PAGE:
become the basis for the self-regulatory, ideational functions, part of which is expressed syntactically.
3. Can the emerging pattern of discourse markers moving from interactional functions defined by limited contexts to more abstract symbolic representation observed in our data be extended to explain the acquisition of other forms? Especially forms that are viewed as central to syntax in traditional generative linguistic theories?
These questions are the next step in exploring the relations between discourse and syntax. Having examined a particular part of linguistic ability, the use of discourse markers, we have seen how the social, pragmatic, semantic, and syntactic aspects of linguistic forms interact over the course of acquisition. These investigations promise to be a model for understanding language acquisition in its full cognitive and social contexts of development.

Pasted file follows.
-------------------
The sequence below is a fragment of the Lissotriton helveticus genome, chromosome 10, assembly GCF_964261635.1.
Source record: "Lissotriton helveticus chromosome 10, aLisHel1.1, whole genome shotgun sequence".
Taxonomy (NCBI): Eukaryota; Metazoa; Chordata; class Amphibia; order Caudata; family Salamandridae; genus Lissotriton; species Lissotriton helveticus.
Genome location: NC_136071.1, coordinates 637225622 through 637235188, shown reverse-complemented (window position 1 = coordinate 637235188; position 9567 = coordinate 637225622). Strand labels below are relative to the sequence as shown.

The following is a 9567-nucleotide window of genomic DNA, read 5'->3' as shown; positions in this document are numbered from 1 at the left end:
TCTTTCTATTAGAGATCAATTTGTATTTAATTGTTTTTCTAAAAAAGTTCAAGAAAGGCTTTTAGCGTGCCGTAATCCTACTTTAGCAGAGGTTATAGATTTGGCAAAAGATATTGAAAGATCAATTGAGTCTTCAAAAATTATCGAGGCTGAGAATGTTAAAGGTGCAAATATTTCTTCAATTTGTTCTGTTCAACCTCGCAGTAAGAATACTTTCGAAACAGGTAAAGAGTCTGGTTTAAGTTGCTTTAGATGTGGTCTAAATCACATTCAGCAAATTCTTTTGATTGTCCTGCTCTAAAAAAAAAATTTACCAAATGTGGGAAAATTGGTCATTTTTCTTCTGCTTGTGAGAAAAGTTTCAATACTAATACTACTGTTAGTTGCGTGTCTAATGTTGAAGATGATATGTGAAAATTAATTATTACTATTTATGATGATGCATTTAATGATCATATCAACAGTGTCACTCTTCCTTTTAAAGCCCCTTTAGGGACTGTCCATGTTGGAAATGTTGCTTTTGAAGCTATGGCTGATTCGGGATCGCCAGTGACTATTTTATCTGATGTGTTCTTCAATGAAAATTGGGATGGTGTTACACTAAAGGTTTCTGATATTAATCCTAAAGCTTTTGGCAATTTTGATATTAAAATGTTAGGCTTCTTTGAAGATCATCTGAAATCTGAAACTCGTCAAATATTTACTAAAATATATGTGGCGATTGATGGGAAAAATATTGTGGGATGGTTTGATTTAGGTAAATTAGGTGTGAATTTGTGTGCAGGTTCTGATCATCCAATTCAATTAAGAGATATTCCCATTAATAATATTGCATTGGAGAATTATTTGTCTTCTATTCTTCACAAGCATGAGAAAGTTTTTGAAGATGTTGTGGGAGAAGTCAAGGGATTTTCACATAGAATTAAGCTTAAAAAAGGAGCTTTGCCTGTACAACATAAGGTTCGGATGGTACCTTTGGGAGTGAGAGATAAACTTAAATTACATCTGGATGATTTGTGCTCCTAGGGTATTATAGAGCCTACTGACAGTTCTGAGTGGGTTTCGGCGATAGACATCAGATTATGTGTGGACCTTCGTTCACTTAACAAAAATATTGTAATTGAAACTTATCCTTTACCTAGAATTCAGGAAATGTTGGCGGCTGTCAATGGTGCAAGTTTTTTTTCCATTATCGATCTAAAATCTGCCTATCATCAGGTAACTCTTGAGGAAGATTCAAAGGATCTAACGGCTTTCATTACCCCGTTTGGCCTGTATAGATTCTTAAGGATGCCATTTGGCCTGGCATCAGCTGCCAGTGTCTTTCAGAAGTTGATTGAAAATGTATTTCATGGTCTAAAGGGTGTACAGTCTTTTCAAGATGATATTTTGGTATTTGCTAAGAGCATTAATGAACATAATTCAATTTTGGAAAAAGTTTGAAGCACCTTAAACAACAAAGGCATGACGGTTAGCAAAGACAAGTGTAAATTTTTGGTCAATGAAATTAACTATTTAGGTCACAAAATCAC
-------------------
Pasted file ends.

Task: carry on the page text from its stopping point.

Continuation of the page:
As language acquisition explorers, we overlook a new uncharted territory; all that we have discovered about social development, cognitive abilities, discourse, and linguistics seem to meet at some point on the horizon. We are thankful that Susan Ervin-Tripp has pointed us in this direction.
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